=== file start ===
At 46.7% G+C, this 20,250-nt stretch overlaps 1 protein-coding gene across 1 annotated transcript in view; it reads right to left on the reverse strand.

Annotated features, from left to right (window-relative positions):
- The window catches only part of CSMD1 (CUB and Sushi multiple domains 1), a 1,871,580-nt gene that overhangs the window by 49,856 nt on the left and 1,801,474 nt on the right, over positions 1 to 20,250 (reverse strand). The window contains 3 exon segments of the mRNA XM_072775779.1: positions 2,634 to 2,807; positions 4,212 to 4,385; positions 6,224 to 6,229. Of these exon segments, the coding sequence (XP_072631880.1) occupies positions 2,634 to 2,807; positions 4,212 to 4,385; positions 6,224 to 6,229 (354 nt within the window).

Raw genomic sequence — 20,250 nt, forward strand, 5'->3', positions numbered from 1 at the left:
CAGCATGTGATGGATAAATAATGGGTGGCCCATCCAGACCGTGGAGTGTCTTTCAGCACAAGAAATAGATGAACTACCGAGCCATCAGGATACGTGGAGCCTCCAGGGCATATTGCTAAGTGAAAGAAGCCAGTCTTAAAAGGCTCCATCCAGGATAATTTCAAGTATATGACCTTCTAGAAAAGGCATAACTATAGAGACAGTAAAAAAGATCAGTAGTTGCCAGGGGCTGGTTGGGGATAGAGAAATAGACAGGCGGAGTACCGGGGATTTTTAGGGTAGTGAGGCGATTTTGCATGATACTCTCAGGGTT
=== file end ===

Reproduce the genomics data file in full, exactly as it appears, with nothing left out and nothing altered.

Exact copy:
At 46.7% G+C, this 20,250-nt stretch overlaps 1 protein-coding gene across 1 annotated transcript in view; it reads right to left on the reverse strand.

Annotated features, from left to right (window-relative positions):
- The window catches only part of CSMD1 (CUB and Sushi multiple domains 1), a 1,871,580-nt gene that overhangs the window by 49,856 nt on the left and 1,801,474 nt on the right, over positions 1 to 20,250 (reverse strand). The window contains 3 exon segments of the mRNA XM_072775779.1: positions 2,634 to 2,807; positions 4,212 to 4,385; positions 6,224 to 6,229. Of these exon segments, the coding sequence (XP_072631880.1) occupies positions 2,634 to 2,807; positions 4,212 to 4,385; positions 6,224 to 6,229 (354 nt within the window).

Raw genomic sequence — 20,250 nt, forward strand, 5'->3', positions numbered from 1 at the left:
CAGCATGTGATGGATAAATAATGGGTGGCCCATCCAGACCGTGGAGTGTCTTTCAGCACAAGAAATAGATGAACTACCGAGCCATCAGGATACGTGGAGCCTCCAGGGCATATTGCTAAGTGAAAGAAGCCAGTCTTAAAAGGCTCCATCCAGGATAATTTCAAGTATATGACCTTCTAGAAAAGGCATAACTATAGAGACAGTAAAAAAGATCAGTAGTTGCCAGGGGCTGGTTGGGGATAGAGAAATAGACAGGCGGAGTACCGGGGATTTTTAGGGTAGTGAGGCGATTTTGCATGATACTCTCAGGGTT